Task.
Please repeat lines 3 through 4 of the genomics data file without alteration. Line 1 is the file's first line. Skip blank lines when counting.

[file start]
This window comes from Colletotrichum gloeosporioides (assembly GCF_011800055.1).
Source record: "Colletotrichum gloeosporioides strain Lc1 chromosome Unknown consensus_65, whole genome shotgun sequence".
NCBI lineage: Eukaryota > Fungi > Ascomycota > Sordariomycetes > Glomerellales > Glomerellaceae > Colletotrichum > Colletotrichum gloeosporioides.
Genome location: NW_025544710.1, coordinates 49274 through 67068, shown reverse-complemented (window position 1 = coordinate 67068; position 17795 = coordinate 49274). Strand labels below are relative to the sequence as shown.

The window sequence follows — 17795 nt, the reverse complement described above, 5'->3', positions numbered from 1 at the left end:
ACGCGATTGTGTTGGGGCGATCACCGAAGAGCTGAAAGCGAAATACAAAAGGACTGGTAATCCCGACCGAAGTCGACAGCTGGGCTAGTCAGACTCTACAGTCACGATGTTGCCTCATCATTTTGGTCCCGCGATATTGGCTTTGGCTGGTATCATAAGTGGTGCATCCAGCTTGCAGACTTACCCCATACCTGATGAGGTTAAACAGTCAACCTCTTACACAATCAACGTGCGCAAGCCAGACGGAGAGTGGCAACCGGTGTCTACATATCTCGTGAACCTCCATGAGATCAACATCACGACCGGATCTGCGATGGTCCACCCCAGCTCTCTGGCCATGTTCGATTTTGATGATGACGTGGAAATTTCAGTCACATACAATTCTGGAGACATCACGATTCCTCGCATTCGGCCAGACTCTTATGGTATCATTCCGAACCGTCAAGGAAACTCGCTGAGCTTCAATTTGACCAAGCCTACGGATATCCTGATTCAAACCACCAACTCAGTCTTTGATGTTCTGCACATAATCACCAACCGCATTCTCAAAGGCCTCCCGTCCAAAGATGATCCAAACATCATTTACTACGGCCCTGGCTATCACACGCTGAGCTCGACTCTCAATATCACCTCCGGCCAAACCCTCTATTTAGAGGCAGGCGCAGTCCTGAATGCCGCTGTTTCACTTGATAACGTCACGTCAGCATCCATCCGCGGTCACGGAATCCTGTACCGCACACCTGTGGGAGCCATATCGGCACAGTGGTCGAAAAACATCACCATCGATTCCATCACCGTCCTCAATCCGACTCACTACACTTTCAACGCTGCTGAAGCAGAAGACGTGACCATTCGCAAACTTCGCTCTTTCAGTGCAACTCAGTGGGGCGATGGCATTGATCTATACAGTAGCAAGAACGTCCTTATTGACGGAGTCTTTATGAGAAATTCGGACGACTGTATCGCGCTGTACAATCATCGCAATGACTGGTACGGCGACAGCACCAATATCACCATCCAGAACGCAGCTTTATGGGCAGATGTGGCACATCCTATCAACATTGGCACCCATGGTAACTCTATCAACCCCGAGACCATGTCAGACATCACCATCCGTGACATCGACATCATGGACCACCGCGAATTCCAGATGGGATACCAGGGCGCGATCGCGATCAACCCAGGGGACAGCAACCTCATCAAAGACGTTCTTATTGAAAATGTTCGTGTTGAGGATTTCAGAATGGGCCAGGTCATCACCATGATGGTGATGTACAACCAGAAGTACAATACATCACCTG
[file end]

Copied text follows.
NCBI lineage: Eukaryota > Fungi > Ascomycota > Sordariomycetes > Glomerellales > Glomerellaceae > Colletotrichum > Colletotrichum gloeosporioides.
Genome location: NW_025544710.1, coordinates 49274 through 67068, shown reverse-complemented (window position 1 = coordinate 67068; position 17795 = coordinate 49274). Strand labels below are relative to the sequence as shown.